Headteacher’s anger over ‘ludicrous’ new SATs system

Headteacher Helen Williamson
Headteacher Helen Williamson

A headteacher has described her anger with a “deeply flawed” new testing system she said left children thinking they were failures.

Helen Williamson, of Billingshurst Primary School (BPS), sent a strongly worded letter to parents after children in Years 2 and 6 received their SATs results.

A system that defines ‘failure’ at the primary phase is, in my opinion, ludicrous.

Helen Williamson, Billingshurst Primary School

Both groups of children were the first to take the new tests, which have been criticised by teachers all over the country as being too tough.

Miss Williamson said she felt “professionally compromised” having to share the results with parents, adding: “This is the first year of the revised assessment for the new curriculum coming into force for all children and I believe it to be deeply flawed.

“A system that defines ‘failure’ at the primary phase is, in my opinion, ludicrous.”

Only 45 per cent of West Sussex primary schoolchildren met the expected new standards, compared to 77 per cent last year. Nationwide, the trend was similar, with just 53 per cent making the grade in reading, writing and maths.

The Department for Education said the results were “not comparable” as they were achieved using two entirely different systems of assessment.

Most children, though, were still left with the belief that, according to the government’s new standards, they were not measuring up.

It was that point that particularly angered Miss Williamson and her team.

She said: “What makes us all professionally angry is that some children may finish the end of this year feeling that they have failed. We must do all we can to tell them they have not.”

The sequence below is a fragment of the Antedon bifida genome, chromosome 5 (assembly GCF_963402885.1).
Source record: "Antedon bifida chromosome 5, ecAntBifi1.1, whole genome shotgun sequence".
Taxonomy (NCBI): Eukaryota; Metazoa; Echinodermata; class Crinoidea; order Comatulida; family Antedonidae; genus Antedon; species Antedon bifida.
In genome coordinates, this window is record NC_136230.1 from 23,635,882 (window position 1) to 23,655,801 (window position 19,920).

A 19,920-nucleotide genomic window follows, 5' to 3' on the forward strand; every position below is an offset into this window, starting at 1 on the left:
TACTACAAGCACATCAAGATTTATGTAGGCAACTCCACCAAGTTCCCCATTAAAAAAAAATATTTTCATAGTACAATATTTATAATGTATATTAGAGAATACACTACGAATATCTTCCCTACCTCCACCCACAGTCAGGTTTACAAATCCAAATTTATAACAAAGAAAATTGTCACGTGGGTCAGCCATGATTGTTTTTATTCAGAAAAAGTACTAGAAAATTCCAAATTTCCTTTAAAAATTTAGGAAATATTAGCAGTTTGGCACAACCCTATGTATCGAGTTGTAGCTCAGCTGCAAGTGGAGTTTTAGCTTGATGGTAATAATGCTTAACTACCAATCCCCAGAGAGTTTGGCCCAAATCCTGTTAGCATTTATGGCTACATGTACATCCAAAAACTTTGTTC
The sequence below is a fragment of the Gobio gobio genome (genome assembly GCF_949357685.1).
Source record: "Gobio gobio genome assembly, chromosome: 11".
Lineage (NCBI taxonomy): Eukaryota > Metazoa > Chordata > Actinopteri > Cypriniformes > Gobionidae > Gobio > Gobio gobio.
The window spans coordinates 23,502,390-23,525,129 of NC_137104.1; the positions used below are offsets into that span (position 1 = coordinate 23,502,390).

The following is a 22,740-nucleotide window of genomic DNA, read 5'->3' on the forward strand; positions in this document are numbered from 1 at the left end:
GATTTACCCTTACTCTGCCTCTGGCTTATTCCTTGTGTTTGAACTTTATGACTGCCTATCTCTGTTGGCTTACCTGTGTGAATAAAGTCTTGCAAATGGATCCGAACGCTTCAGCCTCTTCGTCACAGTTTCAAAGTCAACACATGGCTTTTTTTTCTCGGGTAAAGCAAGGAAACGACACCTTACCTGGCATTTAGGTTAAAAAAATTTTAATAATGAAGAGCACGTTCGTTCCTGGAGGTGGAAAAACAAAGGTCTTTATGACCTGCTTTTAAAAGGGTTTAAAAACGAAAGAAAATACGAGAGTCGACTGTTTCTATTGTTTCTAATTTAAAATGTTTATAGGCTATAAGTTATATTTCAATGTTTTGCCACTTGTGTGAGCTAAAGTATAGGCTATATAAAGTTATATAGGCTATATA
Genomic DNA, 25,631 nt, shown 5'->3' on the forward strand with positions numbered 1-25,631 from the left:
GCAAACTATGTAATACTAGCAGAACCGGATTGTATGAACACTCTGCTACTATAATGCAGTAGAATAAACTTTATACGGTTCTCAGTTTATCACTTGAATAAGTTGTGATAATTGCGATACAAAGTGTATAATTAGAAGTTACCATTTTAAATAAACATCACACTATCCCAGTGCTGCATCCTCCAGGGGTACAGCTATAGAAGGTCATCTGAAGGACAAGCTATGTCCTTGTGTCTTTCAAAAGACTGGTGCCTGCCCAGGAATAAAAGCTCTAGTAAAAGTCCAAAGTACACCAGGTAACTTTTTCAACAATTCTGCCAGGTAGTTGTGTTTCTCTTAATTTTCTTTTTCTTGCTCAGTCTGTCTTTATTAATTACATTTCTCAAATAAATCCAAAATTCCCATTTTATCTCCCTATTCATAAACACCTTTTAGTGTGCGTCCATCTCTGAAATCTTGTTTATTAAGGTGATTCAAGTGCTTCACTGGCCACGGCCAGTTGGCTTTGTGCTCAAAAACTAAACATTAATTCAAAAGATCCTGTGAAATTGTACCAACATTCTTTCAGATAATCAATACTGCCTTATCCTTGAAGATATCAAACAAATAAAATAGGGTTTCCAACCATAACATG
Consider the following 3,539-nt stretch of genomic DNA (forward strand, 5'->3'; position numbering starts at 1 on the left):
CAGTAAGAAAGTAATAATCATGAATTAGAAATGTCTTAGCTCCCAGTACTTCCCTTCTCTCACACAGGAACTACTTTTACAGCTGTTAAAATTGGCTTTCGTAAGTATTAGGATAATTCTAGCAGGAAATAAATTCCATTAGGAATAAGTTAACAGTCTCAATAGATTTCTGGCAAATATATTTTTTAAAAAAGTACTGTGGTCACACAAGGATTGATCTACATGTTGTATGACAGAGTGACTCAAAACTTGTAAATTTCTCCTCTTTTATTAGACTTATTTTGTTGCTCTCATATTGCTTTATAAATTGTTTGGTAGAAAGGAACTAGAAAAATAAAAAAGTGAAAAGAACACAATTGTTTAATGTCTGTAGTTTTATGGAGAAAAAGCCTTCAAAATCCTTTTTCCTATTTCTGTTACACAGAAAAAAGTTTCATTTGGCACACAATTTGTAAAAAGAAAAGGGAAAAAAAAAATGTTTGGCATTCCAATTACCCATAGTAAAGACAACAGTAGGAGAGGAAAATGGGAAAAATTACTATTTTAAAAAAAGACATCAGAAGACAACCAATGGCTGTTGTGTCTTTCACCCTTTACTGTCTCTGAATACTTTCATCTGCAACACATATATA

She told parents: “One thing I want to make clear is that no child, in any year group, at BPS has ‘failed’. The children here are talented, kind, intelligent, creative, funny, engaging, ambitious, thirsty for knowledge and all will succeed, with our appropriate support, at what they choose to do in the future.”

Miss Williamson added: “Consider something you have recently enjoyed – Adele at Glastonbury? Was the first question you thought of ‘Ah but did she reach age-related expectations at seven or 11?”

When it came to results, last year BPS saw 91 per cent of children achieve the expected standard in reading, 86 per cent in writing and 92 per cent in maths. This year’s results were below the national average, which Miss Williamson described as “a disappointment for the school”.

She placed the blame firmly at the feet of former education secretary Nicky Morgan and her predecessor, Michael Gove. Speaking before Justine Greening took over from Mrs Morgan, she said: “The only failure is in the rushed, badly thought-out, politically motivated assessment arrangements imposed on schools this year.

“And for that I hold the Department for Education and the Secretary of State, current and previous, wholly responsible.”

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